22 terms

Electricity and Magnetism, Science - Grade 4

MSD - Ms. Bassing - Science Scott Foresman Grade 4, Chapter 13 Electricity and Magnetism
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Terms in this set (...)

electric charges
tiny particles that carry units of electricity; can be positive (+) or negative (-)
electrically neutral
matter that has the same number of positive and negative charges
negatively charged (-)
matter that has more negative than positive charges
positively charged (+)
matter that has more positive charges than negative charges
repel
push away from each other
*LIKE charges push away from each other
attract
pull toward each other
*UNLIKE charges pull toward each other
static electricity
electric charge that BUILDS UP on a material; static discharge may cause a small shock
*rubbing a balloon with wool causes this
electric current
CONTINUOUS FLOW of electric charges
conductors
materials that negatively charged particles CAN MOVE THROUGH EASILY
Examples: tap water (best), some metals, living things
insulators
materials that electric charges DO NOT FLOW THROUGH EASILY
Examples: plastic, rubber, wood
electric circuit
pathway that an electric current follows that
must have at least 3 parts:
1) power source, or battery
2) conductor, or wire
3) object that uses current, or bulb
incomplete circuit
when there is a gap or opening in a circuit
*If one of the parts of a circuit (battery, wire, bulb) is removed, electric current cannot complete the path.
series circuit
circuit in which the parts are connected so that the electric current passes through each part along a SINGLE pathway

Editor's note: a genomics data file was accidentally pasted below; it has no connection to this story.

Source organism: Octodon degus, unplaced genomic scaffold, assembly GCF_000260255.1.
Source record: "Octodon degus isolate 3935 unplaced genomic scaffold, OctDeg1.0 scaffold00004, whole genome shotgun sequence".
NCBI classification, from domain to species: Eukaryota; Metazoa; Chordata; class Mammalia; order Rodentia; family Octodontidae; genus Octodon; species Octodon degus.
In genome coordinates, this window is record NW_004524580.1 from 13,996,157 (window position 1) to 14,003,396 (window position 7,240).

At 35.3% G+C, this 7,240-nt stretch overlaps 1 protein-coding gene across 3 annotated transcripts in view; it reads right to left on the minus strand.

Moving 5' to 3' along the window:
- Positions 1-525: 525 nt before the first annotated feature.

parallel circuit
circuit in which the parts are connected so that the electric current passes along MORE THAN ONE pathway
switch
used to make it easier to turn a circuit off and on
electric cell
object that changes chemical energy into electrical energy (battery)
magnet
object that attracts SOME metals (all metals are not magnetic); mainly attracts iron
*bar magnets cannot be turned on and off
magnetic poles
two areas on a magnet with the greatest magnetic force (north pole and south pole)
*unlike poles of two magnets ATTRACT each other and like poles of two magnets REPEL each other
electromagnets
strong temporary magnets that use electricity to produce magnetism; can be turned on and off; scientists and engineers work with these
Examples: blenders, computer disk drives, doorbells
*Must have 3 parts:
1) something to produce current, such as a battery
2) a wire
3) an iron core to wrap the wire around, such as a nail
generator
device that uses magnetism to convert energy of motion into electrical energy
*changes motion into electricity
motor
device that changes electrical energy into energy of motion
*changes electricity into motion
safety with electrical circuits
1) always avoid skin contact with materials
2) do not leave a battery attached to a wire for more than a short period (wire will get very hot)